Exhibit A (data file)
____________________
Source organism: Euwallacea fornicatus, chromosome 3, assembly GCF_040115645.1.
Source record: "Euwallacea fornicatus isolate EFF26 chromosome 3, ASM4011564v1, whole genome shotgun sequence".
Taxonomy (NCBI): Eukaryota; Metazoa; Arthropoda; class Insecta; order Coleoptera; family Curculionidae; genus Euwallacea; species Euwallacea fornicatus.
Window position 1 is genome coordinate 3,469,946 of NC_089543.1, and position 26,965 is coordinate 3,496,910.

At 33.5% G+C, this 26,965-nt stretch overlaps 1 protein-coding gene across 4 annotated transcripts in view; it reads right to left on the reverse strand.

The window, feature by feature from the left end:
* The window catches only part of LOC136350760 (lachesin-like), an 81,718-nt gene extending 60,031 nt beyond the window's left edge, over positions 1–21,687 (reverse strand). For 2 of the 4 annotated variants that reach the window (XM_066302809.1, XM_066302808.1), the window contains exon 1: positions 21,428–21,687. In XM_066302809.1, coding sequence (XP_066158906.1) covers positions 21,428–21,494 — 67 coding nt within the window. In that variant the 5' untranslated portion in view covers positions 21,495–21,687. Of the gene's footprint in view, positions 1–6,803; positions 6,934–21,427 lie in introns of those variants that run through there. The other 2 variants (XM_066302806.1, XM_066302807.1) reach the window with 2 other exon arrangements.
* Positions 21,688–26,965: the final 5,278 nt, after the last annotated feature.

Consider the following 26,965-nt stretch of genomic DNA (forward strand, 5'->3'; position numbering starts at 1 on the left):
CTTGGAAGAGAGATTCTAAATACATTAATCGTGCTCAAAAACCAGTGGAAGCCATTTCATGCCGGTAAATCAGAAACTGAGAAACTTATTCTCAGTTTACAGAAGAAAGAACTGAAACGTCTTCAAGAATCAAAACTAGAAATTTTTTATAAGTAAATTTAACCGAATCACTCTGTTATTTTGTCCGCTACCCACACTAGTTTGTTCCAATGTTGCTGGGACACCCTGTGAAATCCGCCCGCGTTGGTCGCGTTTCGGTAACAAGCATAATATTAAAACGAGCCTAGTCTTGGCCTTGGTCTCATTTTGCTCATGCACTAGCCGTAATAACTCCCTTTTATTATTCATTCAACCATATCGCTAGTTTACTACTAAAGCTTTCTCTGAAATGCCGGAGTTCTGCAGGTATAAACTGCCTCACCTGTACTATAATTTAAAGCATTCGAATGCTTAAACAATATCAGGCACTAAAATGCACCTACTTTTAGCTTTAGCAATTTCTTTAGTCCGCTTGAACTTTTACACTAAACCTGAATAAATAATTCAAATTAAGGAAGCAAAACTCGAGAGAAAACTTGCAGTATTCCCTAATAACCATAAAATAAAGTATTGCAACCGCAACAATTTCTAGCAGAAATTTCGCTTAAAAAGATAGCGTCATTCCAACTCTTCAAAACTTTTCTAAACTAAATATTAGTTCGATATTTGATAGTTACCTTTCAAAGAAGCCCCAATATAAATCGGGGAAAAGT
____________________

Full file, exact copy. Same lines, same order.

Source organism: Euwallacea fornicatus, chromosome 3, assembly GCF_040115645.1.
Source record: "Euwallacea fornicatus isolate EFF26 chromosome 3, ASM4011564v1, whole genome shotgun sequence".
Taxonomy (NCBI): Eukaryota; Metazoa; Arthropoda; class Insecta; order Coleoptera; family Curculionidae; genus Euwallacea; species Euwallacea fornicatus.
Window position 1 is genome coordinate 3,469,946 of NC_089543.1, and position 26,965 is coordinate 3,496,910.

At 33.5% G+C, this 26,965-nt stretch overlaps 1 protein-coding gene across 4 annotated transcripts in view; it reads right to left on the reverse strand.

The window, feature by feature from the left end:
* The window catches only part of LOC136350760 (lachesin-like), an 81,718-nt gene extending 60,031 nt beyond the window's left edge, over positions 1–21,687 (reverse strand). For 2 of the 4 annotated variants that reach the window (XM_066302809.1, XM_066302808.1), the window contains exon 1: positions 21,428–21,687. In XM_066302809.1, coding sequence (XP_066158906.1) covers positions 21,428–21,494 — 67 coding nt within the window. In that variant the 5' untranslated portion in view covers positions 21,495–21,687. Of the gene's footprint in view, positions 1–6,803; positions 6,934–21,427 lie in introns of those variants that run through there. The other 2 variants (XM_066302806.1, XM_066302807.1) reach the window with 2 other exon arrangements.
* Positions 21,688–26,965: the final 5,278 nt, after the last annotated feature.

Consider the following 26,965-nt stretch of genomic DNA (forward strand, 5'->3'; position numbering starts at 1 on the left):
CTTGGAAGAGAGATTCTAAATACATTAATCGTGCTCAAAAACCAGTGGAAGCCATTTCATGCCGGTAAATCAGAAACTGAGAAACTTATTCTCAGTTTACAGAAGAAAGAACTGAAACGTCTTCAAGAATCAAAACTAGAAATTTTTTATAAGTAAATTTAACCGAATCACTCTGTTATTTTGTCCGCTACCCACACTAGTTTGTTCCAATGTTGCTGGGACACCCTGTGAAATCCGCCCGCGTTGGTCGCGTTTCGGTAACAAGCATAATATTAAAACGAGCCTAGTCTTGGCCTTGGTCTCATTTTGCTCATGCACTAGCCGTAATAACTCCCTTTTATTATTCATTCAACCATATCGCTAGTTTACTACTAAAGCTTTCTCTGAAATGCCGGAGTTCTGCAGGTATAAACTGCCTCACCTGTACTATAATTTAAAGCATTCGAATGCTTAAACAATATCAGGCACTAAAATGCACCTACTTTTAGCTTTAGCAATTTCTTTAGTCCGCTTGAACTTTTACACTAAACCTGAATAAATAATTCAAATTAAGGAAGCAAAACTCGAGAGAAAACTTGCAGTATTCCCTAATAACCATAAAATAAAGTATTGCAACCGCAACAATTTCTAGCAGAAATTTCGCTTAAAAAGATAGCGTCATTCCAACTCTTCAAAACTTTTCTAAACTAAATATTAGTTCGATATTTGATAGTTACCTTTCAAAGAAGCCCCAATATAAATCGGGGAAAAGT